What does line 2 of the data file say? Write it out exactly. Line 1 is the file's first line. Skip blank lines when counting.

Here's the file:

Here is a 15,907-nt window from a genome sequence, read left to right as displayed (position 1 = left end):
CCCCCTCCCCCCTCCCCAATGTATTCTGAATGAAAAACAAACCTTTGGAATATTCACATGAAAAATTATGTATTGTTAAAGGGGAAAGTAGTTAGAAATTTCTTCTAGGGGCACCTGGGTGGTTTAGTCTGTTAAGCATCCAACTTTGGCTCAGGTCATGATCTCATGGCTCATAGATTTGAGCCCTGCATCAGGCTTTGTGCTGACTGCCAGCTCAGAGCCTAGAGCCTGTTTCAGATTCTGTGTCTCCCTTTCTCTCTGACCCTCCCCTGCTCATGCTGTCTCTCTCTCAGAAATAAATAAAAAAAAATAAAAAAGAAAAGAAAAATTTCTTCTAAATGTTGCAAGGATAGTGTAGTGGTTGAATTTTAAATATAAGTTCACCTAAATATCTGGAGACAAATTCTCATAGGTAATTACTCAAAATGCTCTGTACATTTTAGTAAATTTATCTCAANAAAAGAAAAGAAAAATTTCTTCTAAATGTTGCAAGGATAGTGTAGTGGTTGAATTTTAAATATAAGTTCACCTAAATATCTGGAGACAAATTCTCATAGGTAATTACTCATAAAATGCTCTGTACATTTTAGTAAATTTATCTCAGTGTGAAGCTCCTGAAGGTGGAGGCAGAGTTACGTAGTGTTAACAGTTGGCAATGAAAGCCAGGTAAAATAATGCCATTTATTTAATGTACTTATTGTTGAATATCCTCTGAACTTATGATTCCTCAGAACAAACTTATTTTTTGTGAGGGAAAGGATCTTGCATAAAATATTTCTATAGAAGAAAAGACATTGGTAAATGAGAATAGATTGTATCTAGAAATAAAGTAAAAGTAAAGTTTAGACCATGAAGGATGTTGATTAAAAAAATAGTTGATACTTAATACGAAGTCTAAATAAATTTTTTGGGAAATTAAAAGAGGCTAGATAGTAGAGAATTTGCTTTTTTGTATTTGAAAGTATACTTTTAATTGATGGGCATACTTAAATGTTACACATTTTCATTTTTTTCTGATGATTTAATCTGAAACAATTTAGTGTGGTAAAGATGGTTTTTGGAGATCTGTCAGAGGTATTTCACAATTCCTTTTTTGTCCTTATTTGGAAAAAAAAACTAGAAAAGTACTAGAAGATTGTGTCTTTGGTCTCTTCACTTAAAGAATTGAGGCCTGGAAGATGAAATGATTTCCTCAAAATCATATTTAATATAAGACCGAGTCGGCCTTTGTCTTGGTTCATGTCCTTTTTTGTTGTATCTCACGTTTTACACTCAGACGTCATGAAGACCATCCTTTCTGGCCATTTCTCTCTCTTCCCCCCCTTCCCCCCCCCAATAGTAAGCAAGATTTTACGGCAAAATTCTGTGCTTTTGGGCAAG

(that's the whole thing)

CCCCCTCCCCCCTCCCCAATGTATTCTGAATGAAAAACAAACCTTTGGAATATTCACATGAAAAATTATGTATTGTTAAAGGGGAAAGTAGTTAGAAATTTCTTCTAGGGGCACCTGGGTGGTTTAGTCTGTTAAGCATCCAACTTTGGCTCAGGTCATGATCTCATGGCTCATAGATTTGAGCCCTGCATCAGGCTTTGTGCTGACTGCCAGCTCAGAGCCTAGAGCCTGTTTCAGATTCTGTGTCTCCCTTTCTCTCTGACCCTCCCCTGCTCATGCTGTCTCTCTCTCAGAAATAAATAAAAAAAAATAAAAAAGAAAAGAAAAATTTCTTCTAAATGTTGCAAGGATAGTGTAGTGGTTGAATTTTAAATATAAGTTCACCTAAATATCTGGAGACAAATTCTCATAGGTAATTACTCAAAATGCTCTGTACATTTTAGTAAATTTATCTCAANAAAAGAAAAGAAAAATTTCTTCTAAATGTTGCAAGGATAGTGTAGTGGTTGAATTTTAAATATAAGTTCACCTAAATATCTGGAGACAAATTCTCATAGGTAATTACTCATAAAATGCTCTGTACATTTTAGTAAATTTATCTCAGTGTGAAGCTCCTGAAGGTGGAGGCAGAGTTACGTAGTGTTAACAGTTGGCAATGAAAGCCAGGTAAAATAATGCCATTTATTTAATGTACTTATTGTTGAATATCCTCTGAACTTATGATTCCTCAGAACAAACTTATTTTTTGTGAGGGAAAGGATCTTGCATAAAATATTTCTATAGAAGAAAAGACATTGGTAAATGAGAATAGATTGTATCTAGAAATAAAGTAAAAGTAAAGTTTAGACCATGAAGGATGTTGATTAAAAAAATAGTTGATACTTAATACGAAGTCTAAATAAATTTTTTGGGAAATTAAAAGAGGCTAGATAGTAGAGAATTTGCTTTTTTGTATTTGAAAGTATACTTTTAATTGATGGGCATACTTAAATGTTACACATTTTCATTTTTTTCTGATGATTTAATCTGAAACAATTTAGTGTGGTAAAGATGGTTTTTGGAGATCTGTCAGAGGTATTTCACAATTCCTTTTTTGTCCTTATTTGGAAAAAAAAACTAGAAAAGTACTAGAAGATTGTGTCTTTGGTCTCTTCACTTAAAGAATTGAGGCCTGGAAGATGAAATGATTTCCTCAAAATCATATTTAATATAAGACCGAGTCGGCCTTTGTCTTGGTTCATGTCCTTTTTTGTTGTATCTCACGTTTTACACTCAGACGTCATGAAGACCATCCTTTCTGGCCATTTCTCTCTCTTCCCCCCCTTCCCCCCCCCAATAGTAAGCAAGATTTTACGGCAAAATTCTGTGCTTTTGGGCAAG